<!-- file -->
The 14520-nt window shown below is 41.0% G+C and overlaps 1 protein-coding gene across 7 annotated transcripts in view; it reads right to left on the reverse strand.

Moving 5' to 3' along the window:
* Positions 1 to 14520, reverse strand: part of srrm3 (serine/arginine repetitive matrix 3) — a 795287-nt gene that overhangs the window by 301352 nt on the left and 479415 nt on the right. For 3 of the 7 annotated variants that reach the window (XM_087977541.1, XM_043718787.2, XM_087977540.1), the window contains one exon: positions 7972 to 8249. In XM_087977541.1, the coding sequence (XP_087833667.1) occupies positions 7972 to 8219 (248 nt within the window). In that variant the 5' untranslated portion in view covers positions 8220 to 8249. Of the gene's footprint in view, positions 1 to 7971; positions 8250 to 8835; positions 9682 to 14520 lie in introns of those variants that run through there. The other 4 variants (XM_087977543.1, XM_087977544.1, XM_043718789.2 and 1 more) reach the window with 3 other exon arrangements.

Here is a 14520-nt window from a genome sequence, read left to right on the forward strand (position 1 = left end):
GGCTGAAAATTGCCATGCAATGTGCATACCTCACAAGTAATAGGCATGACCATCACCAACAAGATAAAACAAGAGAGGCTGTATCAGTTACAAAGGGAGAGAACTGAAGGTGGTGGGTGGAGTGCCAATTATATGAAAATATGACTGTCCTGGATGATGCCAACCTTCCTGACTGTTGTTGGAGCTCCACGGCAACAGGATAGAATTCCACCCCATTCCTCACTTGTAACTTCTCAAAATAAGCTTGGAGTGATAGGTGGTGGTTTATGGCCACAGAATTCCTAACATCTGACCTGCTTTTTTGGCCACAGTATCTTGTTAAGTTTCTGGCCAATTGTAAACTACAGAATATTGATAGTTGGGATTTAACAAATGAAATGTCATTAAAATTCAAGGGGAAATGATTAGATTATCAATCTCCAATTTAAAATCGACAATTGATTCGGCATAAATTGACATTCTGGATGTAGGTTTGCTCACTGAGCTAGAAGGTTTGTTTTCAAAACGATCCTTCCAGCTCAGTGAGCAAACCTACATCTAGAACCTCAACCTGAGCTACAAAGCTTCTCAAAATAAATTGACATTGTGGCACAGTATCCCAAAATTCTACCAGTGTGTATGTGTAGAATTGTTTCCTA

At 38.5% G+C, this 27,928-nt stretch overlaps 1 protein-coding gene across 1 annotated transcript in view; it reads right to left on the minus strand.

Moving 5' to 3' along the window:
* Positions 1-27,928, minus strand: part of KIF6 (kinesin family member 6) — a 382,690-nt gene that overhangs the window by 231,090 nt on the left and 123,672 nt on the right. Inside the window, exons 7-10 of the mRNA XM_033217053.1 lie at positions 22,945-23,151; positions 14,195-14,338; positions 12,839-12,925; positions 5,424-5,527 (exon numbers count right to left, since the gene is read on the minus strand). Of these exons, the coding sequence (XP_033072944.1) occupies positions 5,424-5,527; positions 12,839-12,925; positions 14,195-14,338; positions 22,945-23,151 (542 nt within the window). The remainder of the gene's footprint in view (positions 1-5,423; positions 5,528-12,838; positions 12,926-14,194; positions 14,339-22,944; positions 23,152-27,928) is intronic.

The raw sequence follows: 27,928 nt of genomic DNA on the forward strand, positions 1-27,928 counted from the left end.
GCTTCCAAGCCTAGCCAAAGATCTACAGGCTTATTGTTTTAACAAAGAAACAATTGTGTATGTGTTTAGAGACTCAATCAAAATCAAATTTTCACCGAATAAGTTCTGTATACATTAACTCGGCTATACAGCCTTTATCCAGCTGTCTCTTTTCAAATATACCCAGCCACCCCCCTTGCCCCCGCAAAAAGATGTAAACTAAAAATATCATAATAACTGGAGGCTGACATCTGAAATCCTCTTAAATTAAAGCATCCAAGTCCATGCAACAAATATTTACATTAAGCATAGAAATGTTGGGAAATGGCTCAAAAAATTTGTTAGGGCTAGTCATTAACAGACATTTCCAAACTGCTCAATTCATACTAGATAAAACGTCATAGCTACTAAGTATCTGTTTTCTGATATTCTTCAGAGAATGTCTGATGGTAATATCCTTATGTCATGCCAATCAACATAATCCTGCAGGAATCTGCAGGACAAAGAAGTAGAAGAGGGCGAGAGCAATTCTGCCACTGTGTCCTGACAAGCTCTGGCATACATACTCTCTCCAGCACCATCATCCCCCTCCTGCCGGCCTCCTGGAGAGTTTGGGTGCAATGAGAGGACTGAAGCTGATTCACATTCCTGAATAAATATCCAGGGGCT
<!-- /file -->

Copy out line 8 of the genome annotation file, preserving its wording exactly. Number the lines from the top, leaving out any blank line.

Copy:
* Positions 1-27,928, minus strand: part of KIF6 (kinesin family member 6) — a 382,690-nt gene that overhangs the window by 231,090 nt on the left and 123,672 nt on the right. Inside the window, exons 7-10 of the mRNA XM_033217053.1 lie at positions 22,945-23,151; positions 14,195-14,338; positions 12,839-12,925; positions 5,424-5,527 (exon numbers count right to left, since the gene is read on the minus strand). Of these exons, the coding sequence (XP_033072944.1) occupies positions 5,424-5,527; positions 12,839-12,925; positions 14,195-14,338; positions 22,945-23,151 (542 nt within the window). The remainder of the gene's footprint in view (positions 1-5,423; positions 5,528-12,838; positions 12,926-14,194; positions 14,339-22,944; positions 23,152-27,928) is intronic.